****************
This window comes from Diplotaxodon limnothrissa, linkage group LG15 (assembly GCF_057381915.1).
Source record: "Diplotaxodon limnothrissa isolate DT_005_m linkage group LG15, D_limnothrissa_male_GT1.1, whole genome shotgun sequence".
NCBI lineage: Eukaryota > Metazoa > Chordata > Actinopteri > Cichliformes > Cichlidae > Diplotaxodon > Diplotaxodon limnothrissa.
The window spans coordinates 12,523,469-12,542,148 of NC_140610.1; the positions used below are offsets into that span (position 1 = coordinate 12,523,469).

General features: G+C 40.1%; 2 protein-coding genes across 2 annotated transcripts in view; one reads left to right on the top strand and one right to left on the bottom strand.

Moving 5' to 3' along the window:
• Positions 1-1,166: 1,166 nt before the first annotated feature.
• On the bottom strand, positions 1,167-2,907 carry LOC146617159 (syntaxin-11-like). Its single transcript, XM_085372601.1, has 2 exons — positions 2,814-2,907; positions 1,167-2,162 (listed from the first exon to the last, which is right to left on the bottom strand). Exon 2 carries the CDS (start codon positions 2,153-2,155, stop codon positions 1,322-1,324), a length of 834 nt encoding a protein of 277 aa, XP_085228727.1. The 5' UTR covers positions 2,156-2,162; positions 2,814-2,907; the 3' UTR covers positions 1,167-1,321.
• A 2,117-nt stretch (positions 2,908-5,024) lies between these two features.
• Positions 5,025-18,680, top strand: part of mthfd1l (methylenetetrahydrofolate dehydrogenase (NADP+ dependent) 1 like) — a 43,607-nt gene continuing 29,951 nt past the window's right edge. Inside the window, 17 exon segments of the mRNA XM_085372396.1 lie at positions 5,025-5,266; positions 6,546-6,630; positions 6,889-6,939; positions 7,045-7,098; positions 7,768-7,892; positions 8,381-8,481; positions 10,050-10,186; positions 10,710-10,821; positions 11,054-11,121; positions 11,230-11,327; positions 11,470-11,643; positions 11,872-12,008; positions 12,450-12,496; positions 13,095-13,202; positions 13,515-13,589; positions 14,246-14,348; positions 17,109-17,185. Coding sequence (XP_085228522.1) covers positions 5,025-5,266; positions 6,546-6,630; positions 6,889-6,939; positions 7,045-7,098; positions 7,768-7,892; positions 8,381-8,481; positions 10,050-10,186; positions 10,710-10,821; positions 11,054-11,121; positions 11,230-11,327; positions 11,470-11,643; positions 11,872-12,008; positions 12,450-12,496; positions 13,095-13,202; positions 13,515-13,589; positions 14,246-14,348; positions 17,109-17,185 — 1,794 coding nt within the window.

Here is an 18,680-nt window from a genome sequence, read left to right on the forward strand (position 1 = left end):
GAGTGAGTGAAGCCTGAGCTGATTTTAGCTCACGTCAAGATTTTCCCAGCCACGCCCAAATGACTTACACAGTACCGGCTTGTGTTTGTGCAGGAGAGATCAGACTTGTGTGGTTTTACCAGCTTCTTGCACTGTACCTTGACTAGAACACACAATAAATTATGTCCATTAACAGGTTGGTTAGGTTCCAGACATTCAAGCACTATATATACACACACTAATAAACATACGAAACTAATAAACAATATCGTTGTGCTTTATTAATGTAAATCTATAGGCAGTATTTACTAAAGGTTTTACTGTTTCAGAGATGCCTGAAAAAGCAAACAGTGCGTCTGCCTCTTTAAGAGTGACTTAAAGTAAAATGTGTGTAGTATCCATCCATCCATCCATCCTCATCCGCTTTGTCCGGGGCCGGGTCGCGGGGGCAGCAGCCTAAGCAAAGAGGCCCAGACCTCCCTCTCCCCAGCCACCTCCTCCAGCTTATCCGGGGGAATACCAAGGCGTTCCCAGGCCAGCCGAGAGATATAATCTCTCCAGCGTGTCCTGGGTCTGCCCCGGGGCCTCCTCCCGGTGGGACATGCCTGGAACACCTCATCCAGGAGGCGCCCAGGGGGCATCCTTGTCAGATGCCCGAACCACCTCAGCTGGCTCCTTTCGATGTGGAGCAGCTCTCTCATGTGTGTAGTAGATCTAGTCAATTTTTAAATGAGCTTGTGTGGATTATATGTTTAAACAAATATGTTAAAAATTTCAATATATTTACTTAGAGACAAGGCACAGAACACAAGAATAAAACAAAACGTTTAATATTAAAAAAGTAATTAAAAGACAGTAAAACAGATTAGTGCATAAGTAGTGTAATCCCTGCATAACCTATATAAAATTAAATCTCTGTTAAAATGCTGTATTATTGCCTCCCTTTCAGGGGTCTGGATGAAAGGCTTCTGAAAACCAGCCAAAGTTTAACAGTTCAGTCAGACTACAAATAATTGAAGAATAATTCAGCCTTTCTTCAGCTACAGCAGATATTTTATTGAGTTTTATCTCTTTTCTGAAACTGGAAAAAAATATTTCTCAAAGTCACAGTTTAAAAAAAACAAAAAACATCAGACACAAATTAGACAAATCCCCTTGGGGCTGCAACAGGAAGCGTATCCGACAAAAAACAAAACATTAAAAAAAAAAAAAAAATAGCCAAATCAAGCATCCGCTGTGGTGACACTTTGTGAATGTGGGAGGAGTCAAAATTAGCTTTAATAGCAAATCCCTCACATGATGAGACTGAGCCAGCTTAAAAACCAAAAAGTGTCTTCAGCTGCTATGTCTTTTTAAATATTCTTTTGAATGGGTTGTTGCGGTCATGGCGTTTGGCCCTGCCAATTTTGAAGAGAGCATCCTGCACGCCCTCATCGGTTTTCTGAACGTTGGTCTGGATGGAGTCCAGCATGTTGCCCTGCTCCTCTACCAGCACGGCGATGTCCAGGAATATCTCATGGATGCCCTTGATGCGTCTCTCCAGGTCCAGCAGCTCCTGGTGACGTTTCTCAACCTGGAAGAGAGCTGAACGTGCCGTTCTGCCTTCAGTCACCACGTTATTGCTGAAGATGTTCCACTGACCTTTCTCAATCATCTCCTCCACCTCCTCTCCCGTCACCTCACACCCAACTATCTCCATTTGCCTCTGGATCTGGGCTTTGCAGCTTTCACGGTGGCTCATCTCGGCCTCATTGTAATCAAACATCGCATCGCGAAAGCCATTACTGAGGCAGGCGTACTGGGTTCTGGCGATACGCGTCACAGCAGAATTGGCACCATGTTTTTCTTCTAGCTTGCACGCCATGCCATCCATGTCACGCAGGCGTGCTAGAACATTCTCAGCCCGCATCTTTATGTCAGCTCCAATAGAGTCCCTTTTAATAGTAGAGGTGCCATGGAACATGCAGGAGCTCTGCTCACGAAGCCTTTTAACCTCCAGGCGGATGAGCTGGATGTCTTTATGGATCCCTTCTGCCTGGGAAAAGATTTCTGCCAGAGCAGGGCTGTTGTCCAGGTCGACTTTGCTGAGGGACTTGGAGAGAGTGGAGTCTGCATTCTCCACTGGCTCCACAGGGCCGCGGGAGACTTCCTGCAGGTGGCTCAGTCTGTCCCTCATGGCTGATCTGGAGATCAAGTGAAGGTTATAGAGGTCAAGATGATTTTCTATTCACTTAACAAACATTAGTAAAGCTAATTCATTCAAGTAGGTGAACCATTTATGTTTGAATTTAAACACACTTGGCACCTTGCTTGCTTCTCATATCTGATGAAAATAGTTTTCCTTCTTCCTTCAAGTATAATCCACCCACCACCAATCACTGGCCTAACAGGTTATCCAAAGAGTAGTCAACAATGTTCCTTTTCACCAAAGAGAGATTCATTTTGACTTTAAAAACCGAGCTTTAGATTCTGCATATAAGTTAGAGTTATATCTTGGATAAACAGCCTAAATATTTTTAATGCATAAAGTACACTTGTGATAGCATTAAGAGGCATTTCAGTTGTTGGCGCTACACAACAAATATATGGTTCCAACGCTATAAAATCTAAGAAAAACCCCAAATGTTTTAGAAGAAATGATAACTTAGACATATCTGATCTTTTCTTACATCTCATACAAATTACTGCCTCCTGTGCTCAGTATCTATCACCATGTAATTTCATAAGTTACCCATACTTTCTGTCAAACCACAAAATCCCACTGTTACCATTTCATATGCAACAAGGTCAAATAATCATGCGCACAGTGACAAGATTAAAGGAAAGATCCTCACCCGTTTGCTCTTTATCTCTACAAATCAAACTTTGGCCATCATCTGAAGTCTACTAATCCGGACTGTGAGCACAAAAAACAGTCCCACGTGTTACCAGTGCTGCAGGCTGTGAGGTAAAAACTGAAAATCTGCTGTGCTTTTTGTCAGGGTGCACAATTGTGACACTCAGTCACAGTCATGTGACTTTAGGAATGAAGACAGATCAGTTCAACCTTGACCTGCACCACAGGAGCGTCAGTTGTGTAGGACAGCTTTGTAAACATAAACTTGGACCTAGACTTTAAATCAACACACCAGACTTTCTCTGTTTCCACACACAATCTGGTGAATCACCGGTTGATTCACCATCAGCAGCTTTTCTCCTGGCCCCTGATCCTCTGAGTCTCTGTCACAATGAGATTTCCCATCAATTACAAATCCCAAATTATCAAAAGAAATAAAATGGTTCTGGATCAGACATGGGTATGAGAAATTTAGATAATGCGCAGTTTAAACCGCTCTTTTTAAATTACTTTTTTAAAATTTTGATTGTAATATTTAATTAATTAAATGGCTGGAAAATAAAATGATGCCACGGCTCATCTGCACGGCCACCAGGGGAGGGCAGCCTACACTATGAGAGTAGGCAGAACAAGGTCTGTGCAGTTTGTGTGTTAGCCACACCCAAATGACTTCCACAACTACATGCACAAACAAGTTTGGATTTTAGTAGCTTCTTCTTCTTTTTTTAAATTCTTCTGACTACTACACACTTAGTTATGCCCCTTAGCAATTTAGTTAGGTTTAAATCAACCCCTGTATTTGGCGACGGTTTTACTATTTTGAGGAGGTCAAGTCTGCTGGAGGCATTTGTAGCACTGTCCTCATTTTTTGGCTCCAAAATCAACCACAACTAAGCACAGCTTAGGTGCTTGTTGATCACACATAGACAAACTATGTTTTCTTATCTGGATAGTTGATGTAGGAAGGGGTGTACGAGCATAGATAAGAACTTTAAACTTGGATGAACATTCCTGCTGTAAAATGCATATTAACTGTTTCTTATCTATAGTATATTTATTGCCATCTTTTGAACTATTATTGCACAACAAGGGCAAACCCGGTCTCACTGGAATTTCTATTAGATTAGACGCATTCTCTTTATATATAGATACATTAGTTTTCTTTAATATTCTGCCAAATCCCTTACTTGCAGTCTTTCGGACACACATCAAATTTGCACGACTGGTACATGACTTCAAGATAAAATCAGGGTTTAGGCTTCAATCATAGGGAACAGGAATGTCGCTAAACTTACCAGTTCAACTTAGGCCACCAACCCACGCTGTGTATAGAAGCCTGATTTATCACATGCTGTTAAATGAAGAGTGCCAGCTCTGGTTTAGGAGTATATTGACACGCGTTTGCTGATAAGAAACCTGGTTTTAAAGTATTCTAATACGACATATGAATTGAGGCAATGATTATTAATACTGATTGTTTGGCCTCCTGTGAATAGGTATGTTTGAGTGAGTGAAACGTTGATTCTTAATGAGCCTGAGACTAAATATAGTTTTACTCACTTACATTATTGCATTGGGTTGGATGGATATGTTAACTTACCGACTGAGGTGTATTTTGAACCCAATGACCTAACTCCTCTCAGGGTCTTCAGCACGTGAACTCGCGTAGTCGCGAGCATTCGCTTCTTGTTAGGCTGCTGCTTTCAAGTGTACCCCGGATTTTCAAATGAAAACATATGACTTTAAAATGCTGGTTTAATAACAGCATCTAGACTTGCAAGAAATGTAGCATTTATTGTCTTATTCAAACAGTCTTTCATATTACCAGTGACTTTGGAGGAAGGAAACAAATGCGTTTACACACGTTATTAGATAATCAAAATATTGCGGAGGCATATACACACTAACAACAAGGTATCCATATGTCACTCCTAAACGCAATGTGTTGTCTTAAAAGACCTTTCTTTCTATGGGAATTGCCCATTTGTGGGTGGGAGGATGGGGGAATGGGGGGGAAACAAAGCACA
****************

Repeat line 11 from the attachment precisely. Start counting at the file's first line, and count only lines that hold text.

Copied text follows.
Here is an 18,680-nt window from a genome sequence, read left to right on the forward strand (position 1 = left end):